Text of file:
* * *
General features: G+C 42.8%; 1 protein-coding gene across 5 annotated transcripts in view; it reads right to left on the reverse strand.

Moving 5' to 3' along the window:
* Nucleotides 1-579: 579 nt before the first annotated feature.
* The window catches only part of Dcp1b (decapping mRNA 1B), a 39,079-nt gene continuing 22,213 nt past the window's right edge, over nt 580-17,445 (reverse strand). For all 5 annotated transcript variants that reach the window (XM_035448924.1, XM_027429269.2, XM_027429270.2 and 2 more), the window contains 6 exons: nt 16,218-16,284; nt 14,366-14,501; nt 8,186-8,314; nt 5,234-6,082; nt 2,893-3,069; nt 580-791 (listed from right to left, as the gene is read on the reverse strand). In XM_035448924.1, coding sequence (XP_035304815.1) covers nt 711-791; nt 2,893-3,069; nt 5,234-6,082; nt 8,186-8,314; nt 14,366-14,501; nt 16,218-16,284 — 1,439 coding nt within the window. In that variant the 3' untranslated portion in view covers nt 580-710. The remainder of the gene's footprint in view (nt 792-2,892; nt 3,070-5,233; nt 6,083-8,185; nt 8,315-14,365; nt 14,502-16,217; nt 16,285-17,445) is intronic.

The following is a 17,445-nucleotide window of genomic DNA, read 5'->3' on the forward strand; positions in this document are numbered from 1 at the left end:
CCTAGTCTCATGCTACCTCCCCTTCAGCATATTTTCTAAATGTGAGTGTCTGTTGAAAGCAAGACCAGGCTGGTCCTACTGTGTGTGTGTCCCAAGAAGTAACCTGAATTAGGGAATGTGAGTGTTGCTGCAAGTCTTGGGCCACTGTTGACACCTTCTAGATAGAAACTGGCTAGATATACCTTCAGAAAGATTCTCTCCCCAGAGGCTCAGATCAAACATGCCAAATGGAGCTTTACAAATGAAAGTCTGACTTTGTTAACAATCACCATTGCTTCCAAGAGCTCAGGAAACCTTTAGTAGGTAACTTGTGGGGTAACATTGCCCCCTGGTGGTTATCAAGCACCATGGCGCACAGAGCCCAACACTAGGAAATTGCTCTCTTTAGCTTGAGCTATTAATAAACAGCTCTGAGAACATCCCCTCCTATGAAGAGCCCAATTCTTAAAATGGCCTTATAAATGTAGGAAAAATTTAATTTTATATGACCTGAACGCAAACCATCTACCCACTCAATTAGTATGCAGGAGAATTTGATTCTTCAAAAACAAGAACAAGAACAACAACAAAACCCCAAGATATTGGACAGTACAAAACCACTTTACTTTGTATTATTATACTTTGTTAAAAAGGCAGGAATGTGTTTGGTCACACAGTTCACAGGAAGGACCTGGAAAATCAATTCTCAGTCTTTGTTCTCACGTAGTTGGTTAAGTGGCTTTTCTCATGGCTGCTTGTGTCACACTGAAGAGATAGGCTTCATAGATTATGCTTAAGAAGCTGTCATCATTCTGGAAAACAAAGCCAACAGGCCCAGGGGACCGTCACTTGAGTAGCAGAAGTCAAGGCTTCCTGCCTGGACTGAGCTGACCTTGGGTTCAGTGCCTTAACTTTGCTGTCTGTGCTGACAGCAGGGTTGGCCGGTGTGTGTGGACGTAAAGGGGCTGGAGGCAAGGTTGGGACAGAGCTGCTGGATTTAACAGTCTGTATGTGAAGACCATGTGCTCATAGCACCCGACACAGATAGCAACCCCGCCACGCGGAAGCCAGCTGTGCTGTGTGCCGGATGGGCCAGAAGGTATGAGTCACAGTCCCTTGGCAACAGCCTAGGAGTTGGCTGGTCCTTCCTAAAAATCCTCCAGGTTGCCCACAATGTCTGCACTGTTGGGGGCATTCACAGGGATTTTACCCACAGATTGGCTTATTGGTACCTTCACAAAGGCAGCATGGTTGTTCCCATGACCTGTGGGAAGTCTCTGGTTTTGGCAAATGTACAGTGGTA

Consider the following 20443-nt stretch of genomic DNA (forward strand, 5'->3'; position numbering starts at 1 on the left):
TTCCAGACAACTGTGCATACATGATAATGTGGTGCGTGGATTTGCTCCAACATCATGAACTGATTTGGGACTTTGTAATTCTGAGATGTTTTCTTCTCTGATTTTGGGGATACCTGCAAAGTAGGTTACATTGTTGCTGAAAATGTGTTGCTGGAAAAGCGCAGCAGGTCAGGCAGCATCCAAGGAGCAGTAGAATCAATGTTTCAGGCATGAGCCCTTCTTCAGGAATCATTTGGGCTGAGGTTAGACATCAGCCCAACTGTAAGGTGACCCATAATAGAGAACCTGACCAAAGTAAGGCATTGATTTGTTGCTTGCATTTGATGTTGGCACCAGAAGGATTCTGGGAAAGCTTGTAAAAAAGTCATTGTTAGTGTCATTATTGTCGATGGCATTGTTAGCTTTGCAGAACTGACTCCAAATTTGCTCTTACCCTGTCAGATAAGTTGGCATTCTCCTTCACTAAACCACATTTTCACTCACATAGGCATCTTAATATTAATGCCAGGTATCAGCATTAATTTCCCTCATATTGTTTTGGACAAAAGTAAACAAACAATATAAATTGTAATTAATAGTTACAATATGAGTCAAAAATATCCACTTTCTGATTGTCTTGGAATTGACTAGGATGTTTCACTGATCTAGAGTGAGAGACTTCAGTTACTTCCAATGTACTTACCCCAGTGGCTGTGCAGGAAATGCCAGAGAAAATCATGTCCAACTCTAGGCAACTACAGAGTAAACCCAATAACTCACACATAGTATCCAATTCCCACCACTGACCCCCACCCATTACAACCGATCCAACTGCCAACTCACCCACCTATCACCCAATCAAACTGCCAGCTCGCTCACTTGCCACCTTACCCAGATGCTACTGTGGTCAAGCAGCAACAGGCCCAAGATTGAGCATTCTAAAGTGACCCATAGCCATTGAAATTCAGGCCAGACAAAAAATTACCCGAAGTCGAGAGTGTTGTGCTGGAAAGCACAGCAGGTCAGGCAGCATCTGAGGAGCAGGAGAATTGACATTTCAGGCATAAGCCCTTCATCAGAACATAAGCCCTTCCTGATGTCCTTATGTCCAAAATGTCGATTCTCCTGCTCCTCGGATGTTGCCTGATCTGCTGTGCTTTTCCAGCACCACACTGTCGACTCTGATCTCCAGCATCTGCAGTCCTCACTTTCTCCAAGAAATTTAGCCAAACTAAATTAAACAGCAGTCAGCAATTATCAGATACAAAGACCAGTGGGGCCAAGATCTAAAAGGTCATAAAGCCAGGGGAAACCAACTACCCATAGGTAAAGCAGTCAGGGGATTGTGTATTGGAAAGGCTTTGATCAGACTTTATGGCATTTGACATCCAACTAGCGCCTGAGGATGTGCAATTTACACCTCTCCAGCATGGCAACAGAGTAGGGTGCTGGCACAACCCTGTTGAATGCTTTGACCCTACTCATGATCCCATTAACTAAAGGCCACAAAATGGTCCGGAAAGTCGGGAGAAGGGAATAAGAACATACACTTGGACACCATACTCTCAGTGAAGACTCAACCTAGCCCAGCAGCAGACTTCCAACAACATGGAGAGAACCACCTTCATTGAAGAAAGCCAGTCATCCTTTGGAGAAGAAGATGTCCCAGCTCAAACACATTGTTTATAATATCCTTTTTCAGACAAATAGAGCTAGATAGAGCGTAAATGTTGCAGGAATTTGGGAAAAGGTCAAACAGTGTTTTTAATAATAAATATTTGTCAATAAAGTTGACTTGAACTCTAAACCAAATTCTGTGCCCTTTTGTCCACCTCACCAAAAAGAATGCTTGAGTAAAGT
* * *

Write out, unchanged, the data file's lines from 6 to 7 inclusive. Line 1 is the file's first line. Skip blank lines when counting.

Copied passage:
CCTAGTCTCATGCTACCTCCCCTTCAGCATATTTTCTAAATGTGAGTGTCTGTTGAAAGCAAGACCAGGCTGGTCCTACTGTGTGTGTGTCCCAAGAAGTAACCTGAATTAGGGAATGTGAGTGTTGCTGCAAGTCTTGGGCCACTGTTGACACCTTCTAGATAGAAACTGGCTAGATATACCTTCAGAAAGATTCTCTCCCCAGAGGCTCAGATCAAACATGCCAAATGGAGCTTTACAAATGAAAGTCTGACTTTGTTAACAATCACCATTGCTTCCAAGAGCTCAGGAAACCTTTAGTAGGTAACTTGTGGGGTAACATTGCCCCCTGGTGGTTATCAAGCACCATGGCGCACAGAGCCCAACACTAGGAAATTGCTCTCTTTAGCTTGAGCTATTAATAAACAGCTCTGAGAACATCCCCTCCTATGAAGAGCCCAATTCTTAAAATGGCCTTATAAATGTAGGAAAAATTTAATTTTATATGACCTGAACGCAAACCATCTACCCACTCAATTAGTATGCAGGAGAATTTGATTCTTCAAAAACAAGAACAAGAACAACAACAAAACCCCAAGATATTGGACAGTACAAAACCACTTTACTTTGTATTATTATACTTTGTTAAAAAGGCAGGAATGTGTTTGGTCACACAGTTCACAGGAAGGACCTGGAAAATCAATTCTCAGTCTTTGTTCTCACGTAGTTGGTTAAGTGGCTTTTCTCATGGCTGCTTGTGTCACACTGAAGAGATAGGCTTCATAGATTATGCTTAAGAAGCTGTCATCATTCTGGAAAACAAAGCCAACAGGCCCAGGGGACCGTCACTTGAGTAGCAGAAGTCAAGGCTTCCTGCCTGGACTGAGCTGACCTTGGGTTCAGTGCCTTAACTTTGCTGTCTGTGCTGACAGCAGGGTTGGCCGGTGTGTGTGGACGTAAAGGGGCTGGAGGCAAGGTTGGGACAGAGCTGCTGGATTTAACAGTCTGTATGTGAAGACCATGTGCTCATAGCACCCGACACAGATAGCAACCCCGCCACGCGGAAGCCAGCTGTGCTGTGTGCCGGATGGGCCAGAAGGTATGAGTCACAGTCCCTTGGCAACAGCCTAGGAGTTGGCTGGTCCTTCCTAAAAATCCTCCAGGTTGCCCACAATGTCTGCACTGTTGGGGGCATTCACAGGGATTTTACCCACAGATTGGCTTATTGGTACCTTCACAAAGGCAGCATGGTTGTTCCCATGACCTGTGGGAAGTCTCTGGTTTTGGCAAATGTACAGTGGTA

Consider the following 20443-nt stretch of genomic DNA (forward strand, 5'->3'; position numbering starts at 1 on the left):